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    I say you should go ask. Odds are it is unwanted or forgotten wood.
  17. Backwoods Savage

    Backwoods Savage Minister of Fire

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    Only thieves need self control when it comes to stealing.
  18. firefighterjake

    firefighterjake Minister of Fire

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    Wait a minute . . . you can't just leave us hanging here . . . you've got to tell more . . . what were they thinking? what happened next? This is the beginning ... or perhaps ending of a great story . . . well maybe not so great for you depending on how much wood they ended up taking.
  19. firefighterjake

    firefighterjake Minister of Fire

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    No need to necessarily abandon all hope . . . you might just need to do a little more work and find out who cut the wood and who owns the land. As mentioned, it is possible that a landowner cut the wood for firewood, pulp, etc. . . . I often cut wood and leave it stacked until I get a chance to get back and get the wood (albeit I don't generally leave it right next to the road where it would be a tempting target for a wood burner). However, it is also entirely possible that the wood was cut and stacked there as a result of a clearing operation and perhaps the wood is not wanted. The worse that can happen is the owner/cutter says no to your request . . . and the best is he says to go ahead and grab it . . . or perhaps the best thing would be him giving you permission to take it and then he comes along to help you cut it up to stove length and helps load it on to your truck. ;)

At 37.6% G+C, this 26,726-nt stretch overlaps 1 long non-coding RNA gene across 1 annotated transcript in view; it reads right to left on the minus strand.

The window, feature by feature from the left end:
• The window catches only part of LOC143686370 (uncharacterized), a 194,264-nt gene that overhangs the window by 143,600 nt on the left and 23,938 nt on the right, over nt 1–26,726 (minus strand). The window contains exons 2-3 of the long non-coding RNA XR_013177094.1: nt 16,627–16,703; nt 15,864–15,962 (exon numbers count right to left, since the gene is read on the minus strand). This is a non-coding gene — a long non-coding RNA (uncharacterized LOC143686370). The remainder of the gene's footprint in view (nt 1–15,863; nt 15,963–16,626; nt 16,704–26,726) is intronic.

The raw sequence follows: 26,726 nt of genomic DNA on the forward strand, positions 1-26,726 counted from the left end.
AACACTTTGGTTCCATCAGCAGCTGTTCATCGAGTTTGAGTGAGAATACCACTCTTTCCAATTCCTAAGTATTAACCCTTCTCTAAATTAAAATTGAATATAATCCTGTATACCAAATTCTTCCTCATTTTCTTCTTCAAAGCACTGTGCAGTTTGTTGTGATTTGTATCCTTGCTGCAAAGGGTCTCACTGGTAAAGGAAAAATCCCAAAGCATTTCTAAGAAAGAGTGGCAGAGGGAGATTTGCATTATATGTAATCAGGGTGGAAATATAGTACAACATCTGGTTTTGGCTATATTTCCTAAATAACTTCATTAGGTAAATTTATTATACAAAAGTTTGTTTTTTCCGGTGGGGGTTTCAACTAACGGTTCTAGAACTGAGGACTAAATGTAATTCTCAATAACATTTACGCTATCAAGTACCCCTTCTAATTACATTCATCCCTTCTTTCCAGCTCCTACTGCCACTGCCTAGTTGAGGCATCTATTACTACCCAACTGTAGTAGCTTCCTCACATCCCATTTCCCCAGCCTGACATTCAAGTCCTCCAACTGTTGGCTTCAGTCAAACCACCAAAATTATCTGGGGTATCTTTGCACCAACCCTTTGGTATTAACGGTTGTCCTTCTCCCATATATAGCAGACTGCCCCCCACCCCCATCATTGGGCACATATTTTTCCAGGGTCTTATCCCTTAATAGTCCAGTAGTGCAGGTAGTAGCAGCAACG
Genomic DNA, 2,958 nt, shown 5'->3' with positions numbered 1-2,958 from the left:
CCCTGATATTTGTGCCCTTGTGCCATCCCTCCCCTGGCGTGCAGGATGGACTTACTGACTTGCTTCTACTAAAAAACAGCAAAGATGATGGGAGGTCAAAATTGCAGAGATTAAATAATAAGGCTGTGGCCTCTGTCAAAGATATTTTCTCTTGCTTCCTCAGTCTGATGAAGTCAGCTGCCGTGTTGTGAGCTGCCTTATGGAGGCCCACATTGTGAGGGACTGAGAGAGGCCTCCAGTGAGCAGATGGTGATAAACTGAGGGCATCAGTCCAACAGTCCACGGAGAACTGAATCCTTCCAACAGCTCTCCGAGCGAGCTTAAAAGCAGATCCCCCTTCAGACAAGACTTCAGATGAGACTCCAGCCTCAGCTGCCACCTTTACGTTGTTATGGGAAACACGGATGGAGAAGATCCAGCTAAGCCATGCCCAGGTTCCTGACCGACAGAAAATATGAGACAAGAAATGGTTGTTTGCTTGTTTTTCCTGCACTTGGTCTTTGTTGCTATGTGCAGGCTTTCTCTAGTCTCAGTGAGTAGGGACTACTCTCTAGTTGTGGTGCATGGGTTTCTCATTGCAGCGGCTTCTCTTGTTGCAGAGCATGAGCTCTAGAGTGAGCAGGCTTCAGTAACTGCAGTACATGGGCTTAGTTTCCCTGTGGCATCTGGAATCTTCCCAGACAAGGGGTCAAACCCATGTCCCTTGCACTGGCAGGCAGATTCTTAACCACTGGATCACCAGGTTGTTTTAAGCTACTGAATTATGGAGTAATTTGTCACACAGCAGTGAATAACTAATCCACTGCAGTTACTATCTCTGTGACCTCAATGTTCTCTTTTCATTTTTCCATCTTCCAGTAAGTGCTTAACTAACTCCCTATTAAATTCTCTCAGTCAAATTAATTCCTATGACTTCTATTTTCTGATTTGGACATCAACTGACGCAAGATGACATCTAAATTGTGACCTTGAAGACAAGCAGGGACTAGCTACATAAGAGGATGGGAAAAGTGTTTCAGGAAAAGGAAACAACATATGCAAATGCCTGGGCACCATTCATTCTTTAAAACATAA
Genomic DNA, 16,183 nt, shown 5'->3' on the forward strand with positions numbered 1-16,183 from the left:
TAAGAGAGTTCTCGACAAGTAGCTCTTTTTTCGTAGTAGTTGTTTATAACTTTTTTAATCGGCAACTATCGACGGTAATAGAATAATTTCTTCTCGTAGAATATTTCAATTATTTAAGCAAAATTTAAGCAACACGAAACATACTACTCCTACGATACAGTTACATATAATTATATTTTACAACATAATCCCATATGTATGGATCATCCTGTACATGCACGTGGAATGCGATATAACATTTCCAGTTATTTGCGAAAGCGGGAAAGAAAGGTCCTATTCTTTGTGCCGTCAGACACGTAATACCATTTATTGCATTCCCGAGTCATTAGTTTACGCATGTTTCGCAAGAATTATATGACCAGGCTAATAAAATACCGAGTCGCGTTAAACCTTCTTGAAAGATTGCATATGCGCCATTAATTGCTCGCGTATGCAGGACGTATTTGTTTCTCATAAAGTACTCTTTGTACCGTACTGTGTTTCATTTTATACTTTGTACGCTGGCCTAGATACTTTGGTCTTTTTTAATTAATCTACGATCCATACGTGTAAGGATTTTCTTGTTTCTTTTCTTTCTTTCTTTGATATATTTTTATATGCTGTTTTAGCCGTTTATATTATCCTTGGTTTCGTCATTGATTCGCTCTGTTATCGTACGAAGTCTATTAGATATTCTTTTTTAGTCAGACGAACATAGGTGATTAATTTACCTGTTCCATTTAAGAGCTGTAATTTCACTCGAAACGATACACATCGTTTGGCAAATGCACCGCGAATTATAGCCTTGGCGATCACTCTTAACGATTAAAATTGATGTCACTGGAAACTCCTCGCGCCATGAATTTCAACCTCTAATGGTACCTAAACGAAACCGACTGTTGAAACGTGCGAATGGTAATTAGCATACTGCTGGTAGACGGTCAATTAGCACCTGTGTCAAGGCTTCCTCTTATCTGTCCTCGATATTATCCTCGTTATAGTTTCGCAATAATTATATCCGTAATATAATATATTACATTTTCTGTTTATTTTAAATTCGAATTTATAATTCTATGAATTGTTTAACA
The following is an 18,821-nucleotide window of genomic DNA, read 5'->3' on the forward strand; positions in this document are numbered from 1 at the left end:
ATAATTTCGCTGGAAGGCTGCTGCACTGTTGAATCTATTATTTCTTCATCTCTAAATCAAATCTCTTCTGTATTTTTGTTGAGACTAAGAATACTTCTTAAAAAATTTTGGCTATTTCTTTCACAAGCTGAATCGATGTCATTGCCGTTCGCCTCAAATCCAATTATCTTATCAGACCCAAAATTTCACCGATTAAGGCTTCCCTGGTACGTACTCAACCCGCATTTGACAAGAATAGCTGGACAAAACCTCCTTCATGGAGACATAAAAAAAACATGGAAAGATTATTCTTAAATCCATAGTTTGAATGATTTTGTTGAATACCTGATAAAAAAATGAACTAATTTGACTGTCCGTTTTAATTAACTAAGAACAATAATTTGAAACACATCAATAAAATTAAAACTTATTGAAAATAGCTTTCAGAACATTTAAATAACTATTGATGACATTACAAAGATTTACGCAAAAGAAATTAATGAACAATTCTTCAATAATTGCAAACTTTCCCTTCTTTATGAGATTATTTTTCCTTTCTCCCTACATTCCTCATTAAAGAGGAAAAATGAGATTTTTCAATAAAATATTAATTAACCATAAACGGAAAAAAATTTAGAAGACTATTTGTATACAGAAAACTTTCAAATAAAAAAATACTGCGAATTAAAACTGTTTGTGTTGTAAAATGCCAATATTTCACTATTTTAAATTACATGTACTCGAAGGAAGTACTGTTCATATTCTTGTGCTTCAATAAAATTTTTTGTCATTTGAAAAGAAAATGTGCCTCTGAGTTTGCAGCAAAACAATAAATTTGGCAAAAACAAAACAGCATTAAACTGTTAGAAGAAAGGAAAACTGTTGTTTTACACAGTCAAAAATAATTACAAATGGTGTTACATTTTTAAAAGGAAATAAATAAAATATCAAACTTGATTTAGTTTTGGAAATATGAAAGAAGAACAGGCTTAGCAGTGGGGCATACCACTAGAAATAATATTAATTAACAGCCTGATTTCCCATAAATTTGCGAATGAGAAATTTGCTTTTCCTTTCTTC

20. k3c4forlife

    k3c4forlife New Member

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    Kind of taking the theif comments a little personally. I made this post to learn the rules so I wouldnt end up being a theif. I am new to burning and I'm trying to do this right. A theif would have taken it and then posted the question.
  21. Hurricane